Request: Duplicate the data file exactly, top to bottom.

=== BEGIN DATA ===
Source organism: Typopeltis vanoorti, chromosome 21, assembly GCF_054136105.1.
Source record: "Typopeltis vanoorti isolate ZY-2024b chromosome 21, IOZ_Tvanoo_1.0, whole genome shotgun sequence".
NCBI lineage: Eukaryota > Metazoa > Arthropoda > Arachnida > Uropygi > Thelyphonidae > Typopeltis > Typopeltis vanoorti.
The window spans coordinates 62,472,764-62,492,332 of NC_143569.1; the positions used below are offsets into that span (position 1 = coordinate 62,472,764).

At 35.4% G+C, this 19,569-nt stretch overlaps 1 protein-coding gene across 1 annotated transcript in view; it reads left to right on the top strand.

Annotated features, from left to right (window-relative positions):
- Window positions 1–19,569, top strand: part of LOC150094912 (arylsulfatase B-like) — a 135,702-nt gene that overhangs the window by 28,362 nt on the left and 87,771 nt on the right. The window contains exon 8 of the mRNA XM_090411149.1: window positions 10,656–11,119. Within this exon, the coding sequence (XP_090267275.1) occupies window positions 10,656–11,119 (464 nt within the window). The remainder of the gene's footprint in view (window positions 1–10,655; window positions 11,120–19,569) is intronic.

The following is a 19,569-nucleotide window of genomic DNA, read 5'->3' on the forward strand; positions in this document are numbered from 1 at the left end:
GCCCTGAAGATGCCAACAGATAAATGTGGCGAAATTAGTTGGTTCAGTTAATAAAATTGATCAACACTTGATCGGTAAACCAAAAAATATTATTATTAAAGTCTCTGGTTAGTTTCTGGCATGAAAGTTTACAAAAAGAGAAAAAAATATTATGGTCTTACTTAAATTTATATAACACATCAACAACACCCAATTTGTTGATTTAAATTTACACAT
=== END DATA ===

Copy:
Source organism: Typopeltis vanoorti, chromosome 21, assembly GCF_054136105.1.
Source record: "Typopeltis vanoorti isolate ZY-2024b chromosome 21, IOZ_Tvanoo_1.0, whole genome shotgun sequence".
NCBI lineage: Eukaryota > Metazoa > Arthropoda > Arachnida > Uropygi > Thelyphonidae > Typopeltis > Typopeltis vanoorti.
The window spans coordinates 62,472,764-62,492,332 of NC_143569.1; the positions used below are offsets into that span (position 1 = coordinate 62,472,764).

At 35.4% G+C, this 19,569-nt stretch overlaps 1 protein-coding gene across 1 annotated transcript in view; it reads left to right on the top strand.

Annotated features, from left to right (window-relative positions):
- Window positions 1–19,569, top strand: part of LOC150094912 (arylsulfatase B-like) — a 135,702-nt gene that overhangs the window by 28,362 nt on the left and 87,771 nt on the right. The window contains exon 8 of the mRNA XM_090411149.1: window positions 10,656–11,119. Within this exon, the coding sequence (XP_090267275.1) occupies window positions 10,656–11,119 (464 nt within the window). The remainder of the gene's footprint in view (window positions 1–10,655; window positions 11,120–19,569) is intronic.

The following is a 19,569-nucleotide window of genomic DNA, read 5'->3' on the forward strand; positions in this document are numbered from 1 at the left end:
GCCCTGAAGATGCCAACAGATAAATGTGGCGAAATTAGTTGGTTCAGTTAATAAAATTGATCAACACTTGATCGGTAAACCAAAAAATATTATTATTAAAGTCTCTGGTTAGTTTCTGGCATGAAAGTTTACAAAAAGAGAAAAAAATATTATGGTCTTACTTAAATTTATATAACACATCAACAACACCCAATTTGTTGATTTAAATTTACACAT